“There’s a big emphasis on speeding up planning. But a note of caution: that could come at the expense of net zero, biodiversity or community involvement.” The government’s aim of developing a planning system that enables buildings to be built more quickly and with greater input from local communities is welcome, but it is far from clear how the current proposals will achieve this. Unveiled in August last year, the government has billed the proposals as the most significant reforms of the planning system in more than 70 years.
“It doesn’t feel as though we have a high-level plan to achieve net zero. The planning system needs to be a key part of that,” Hirigoyen said. But that target risks being missed because of the government’s “siloed” approach to three of its core policy areas: housebuilding, infrastructure development and hitting environmental goals, according to Julie Hirigoyen, chief executive of the UK Green Building Council, which co-ordinated the letter alongside the Aldersgate Group, a green alliance of business and civic leaders.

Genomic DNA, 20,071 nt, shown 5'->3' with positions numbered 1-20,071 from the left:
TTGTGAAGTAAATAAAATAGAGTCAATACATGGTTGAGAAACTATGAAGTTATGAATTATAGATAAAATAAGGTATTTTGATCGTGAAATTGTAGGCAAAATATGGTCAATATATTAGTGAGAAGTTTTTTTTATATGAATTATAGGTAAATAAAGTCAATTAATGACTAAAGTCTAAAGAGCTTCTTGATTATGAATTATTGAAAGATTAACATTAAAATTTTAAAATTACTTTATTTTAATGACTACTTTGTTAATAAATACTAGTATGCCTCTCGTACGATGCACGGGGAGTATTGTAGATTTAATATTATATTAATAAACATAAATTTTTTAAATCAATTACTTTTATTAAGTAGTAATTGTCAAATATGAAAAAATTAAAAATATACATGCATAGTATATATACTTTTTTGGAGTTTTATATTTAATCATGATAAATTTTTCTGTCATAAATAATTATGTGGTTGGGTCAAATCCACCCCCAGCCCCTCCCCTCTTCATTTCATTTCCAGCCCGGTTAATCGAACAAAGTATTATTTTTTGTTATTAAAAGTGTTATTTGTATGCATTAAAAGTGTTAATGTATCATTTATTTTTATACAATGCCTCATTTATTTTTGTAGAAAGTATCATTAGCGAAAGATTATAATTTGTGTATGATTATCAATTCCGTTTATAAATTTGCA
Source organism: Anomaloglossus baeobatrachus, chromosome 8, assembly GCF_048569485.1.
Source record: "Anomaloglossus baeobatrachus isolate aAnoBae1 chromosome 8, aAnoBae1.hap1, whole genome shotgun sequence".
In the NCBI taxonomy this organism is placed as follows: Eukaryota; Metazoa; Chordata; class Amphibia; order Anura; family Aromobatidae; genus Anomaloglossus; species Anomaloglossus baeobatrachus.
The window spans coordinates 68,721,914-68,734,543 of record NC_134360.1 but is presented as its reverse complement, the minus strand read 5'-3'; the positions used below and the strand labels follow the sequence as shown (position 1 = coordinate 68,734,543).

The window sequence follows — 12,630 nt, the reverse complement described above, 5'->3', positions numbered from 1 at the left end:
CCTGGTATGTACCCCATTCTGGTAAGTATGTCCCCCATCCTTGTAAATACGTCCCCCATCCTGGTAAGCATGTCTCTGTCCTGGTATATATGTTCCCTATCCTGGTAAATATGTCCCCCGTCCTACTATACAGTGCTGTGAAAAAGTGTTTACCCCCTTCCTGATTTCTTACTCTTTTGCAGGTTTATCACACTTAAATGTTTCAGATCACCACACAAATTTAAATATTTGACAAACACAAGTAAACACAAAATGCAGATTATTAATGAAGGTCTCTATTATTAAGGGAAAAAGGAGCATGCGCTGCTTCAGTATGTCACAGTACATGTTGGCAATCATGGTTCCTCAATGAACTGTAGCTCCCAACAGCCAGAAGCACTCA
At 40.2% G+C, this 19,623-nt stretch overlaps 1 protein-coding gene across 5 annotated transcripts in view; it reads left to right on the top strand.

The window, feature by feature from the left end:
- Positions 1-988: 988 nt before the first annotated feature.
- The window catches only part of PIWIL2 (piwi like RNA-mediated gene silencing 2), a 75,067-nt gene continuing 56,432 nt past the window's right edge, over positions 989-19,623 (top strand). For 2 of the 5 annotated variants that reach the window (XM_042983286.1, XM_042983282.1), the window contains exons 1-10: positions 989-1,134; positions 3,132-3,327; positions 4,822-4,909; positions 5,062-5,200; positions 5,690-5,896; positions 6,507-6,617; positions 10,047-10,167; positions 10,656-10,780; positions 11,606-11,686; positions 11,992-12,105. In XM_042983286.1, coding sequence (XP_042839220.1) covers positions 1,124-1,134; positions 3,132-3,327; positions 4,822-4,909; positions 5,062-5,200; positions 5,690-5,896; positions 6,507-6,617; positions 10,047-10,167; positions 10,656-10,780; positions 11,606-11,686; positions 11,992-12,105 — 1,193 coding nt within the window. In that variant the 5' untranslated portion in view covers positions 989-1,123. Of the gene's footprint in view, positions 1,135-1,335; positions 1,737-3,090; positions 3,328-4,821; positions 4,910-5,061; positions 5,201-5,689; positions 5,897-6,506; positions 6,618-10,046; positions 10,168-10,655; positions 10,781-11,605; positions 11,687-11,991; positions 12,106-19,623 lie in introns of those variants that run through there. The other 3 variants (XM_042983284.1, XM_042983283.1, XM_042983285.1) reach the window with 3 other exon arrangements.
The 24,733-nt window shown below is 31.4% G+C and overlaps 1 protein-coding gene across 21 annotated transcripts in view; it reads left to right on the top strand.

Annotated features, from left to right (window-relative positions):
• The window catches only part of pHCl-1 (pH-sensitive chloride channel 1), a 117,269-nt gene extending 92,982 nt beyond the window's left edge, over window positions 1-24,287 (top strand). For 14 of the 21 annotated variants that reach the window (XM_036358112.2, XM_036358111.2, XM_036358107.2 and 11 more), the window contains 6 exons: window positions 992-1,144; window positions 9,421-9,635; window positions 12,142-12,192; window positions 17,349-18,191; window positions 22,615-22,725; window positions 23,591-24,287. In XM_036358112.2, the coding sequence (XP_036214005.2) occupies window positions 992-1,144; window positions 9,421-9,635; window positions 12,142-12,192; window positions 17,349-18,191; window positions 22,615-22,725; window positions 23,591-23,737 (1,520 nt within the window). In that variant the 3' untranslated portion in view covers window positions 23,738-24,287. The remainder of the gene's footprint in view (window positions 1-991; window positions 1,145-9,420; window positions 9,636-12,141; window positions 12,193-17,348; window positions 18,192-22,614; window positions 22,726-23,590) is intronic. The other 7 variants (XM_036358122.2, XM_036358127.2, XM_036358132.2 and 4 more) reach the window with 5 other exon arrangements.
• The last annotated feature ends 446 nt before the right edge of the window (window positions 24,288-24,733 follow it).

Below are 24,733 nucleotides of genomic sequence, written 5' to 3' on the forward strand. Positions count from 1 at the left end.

“The current planning system is definitely not going to meet the pace of change we need to deliver net zero and sustainability targets,” she added. But while the government’s ambition and initiative on reform was welcome, references to sustainability were scant in its 84-page white paper, she said. The UK has pledged to become a “net zero” emitter of carbon by 2050 and has set in law a binding target to slash emissions by 78 per cent by 2035 compared with 1990 levels.
Recommended Opening up land without appropriate protections risked “inappropriate development” cautioned signatories of the letter, which include real estate companies British Land, Berkeley Group and JLL, engineering companies Arcadis and Buro Happold, institutional investors including Legal & General Investment Management and Thames Water, the utility company. One of the most controversial proposed reforms is a plan to scrap the current planning decision making process, in which applications are decided on a case-by-case basis at a local level. Under government plans, that would be replaced by a ‘zonal’ system, in which swaths of land would be earmarked either for development or protection.
But key elements of the proposals may come unstuck before they become law, having met staunch resistance from campaigners and Conservative MPs. “Not more fiddling around the edges, not simply painting over the damp patches, but levelling the foundations and building, from the ground up, a whole new planning system for England,” was how Johnson described the package last year.
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